Heroes and Villains
Hercules, Jesus, James Bond, Luke Skywalker, Gandalf, Frodo, Harry Potter, Buffy Summers, Spiderman, Batman, Captain Kirk, Dr. Who, Darth Vader, Sauron, Voldemort, Lex Luthor, Dr. Doom, the Daleks, the Borg. Almost anybody living in the developed West would be able to group these individuals into two camps: the heroes and the villains. However, what criteria they may use to do this is less clear.
Mike Alsford introduces us to a range of heroic and villainous archetypes on a journey through film, television, comic books, and literature. On the way, he addresses questions such as: What is a true hero? What is a true villain? Have we misunderstood these terms? What kind of societal values do our mythical heroes and villains represent? In trying to understand the extremes of hero and villain we are made more aware of our own ethical standards and given a space in which to explore contemporary concerns over notions of right and wrong, good and bad.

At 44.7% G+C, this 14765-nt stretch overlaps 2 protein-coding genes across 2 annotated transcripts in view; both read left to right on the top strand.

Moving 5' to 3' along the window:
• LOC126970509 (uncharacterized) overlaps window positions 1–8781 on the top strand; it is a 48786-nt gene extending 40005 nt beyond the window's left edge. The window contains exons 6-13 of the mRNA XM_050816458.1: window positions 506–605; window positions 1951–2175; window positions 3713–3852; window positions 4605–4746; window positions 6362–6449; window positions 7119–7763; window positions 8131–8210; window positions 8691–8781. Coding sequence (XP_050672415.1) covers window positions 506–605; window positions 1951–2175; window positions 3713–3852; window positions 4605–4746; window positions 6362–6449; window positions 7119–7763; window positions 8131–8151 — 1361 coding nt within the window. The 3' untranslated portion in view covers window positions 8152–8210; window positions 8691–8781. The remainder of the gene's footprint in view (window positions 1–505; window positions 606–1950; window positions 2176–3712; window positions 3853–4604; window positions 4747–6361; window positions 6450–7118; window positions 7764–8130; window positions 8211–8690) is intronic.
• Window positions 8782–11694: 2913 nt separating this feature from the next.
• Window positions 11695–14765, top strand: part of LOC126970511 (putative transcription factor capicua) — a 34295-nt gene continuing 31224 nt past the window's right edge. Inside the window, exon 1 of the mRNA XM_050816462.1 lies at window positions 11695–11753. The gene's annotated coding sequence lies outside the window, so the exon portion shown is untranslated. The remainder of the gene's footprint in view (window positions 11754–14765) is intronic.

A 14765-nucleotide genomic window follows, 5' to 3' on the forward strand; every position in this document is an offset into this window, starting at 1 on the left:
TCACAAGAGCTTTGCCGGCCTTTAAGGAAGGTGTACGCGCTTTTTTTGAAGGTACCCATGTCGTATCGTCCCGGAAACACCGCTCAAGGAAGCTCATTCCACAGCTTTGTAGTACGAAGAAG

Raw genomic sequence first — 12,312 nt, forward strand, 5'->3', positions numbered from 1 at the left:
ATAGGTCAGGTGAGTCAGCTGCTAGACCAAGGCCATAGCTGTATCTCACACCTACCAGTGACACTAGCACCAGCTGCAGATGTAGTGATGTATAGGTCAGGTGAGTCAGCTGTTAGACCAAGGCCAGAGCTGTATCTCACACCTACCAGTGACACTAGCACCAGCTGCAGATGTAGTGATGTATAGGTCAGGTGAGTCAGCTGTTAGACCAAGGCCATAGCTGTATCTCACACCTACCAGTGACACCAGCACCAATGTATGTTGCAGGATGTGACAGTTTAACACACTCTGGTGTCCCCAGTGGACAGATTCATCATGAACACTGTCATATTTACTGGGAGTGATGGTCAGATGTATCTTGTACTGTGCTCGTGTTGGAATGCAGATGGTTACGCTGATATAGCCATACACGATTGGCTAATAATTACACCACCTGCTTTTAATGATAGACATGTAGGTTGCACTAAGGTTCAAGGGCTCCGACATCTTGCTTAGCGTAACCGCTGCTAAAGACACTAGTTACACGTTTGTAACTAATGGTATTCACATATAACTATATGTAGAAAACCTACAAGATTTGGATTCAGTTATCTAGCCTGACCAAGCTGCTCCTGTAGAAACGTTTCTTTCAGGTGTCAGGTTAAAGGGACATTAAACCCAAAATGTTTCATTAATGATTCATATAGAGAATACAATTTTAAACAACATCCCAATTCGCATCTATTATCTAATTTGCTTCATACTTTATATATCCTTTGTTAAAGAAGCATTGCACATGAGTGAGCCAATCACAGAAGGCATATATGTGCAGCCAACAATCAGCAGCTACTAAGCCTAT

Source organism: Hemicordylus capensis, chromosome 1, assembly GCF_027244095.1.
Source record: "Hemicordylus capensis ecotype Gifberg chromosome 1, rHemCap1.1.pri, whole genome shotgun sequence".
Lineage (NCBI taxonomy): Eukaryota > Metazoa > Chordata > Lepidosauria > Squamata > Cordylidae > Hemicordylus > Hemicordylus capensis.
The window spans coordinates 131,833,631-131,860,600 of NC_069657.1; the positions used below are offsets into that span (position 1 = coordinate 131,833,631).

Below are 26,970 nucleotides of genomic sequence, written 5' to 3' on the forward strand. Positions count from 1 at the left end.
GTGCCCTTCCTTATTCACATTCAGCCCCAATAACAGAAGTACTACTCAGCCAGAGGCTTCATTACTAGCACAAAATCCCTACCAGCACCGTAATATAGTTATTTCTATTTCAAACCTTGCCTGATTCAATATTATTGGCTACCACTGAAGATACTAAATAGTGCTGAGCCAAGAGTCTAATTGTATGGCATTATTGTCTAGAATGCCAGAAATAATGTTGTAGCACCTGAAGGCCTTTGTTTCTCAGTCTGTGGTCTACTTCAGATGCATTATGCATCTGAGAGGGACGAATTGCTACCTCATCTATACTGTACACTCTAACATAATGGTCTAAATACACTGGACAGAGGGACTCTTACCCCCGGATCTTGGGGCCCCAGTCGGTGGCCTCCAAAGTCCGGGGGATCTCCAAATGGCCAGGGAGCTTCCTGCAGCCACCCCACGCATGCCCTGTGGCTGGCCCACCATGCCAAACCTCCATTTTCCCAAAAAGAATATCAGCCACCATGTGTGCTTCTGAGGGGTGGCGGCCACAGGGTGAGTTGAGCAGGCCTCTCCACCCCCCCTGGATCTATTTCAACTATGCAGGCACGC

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The German idealist philosopher Hegel made a similar point when he argued
that religion - and he had Christianity in mind here – was essentially a less
sophisticated way of portraying the abstract truths of philosophy . Religion used
... The products of the imagination are considered , for various reasons which we
shall consider shortly , somehow less ' real ' , less ' true ' and thus less ' relevant .
On the other hand , in certain contexts we reward people for their imagination ...
However , in more complicated times where the enemy was less easy to spot and
sometimes dwelt ' within ' , the mission of the hero was far less clear cut . It was
during these more cynical times that the super powered vigilante came into its ...
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Myth and Imagination
Heroes and Otherness
With Great Power Comes Great Responsibility
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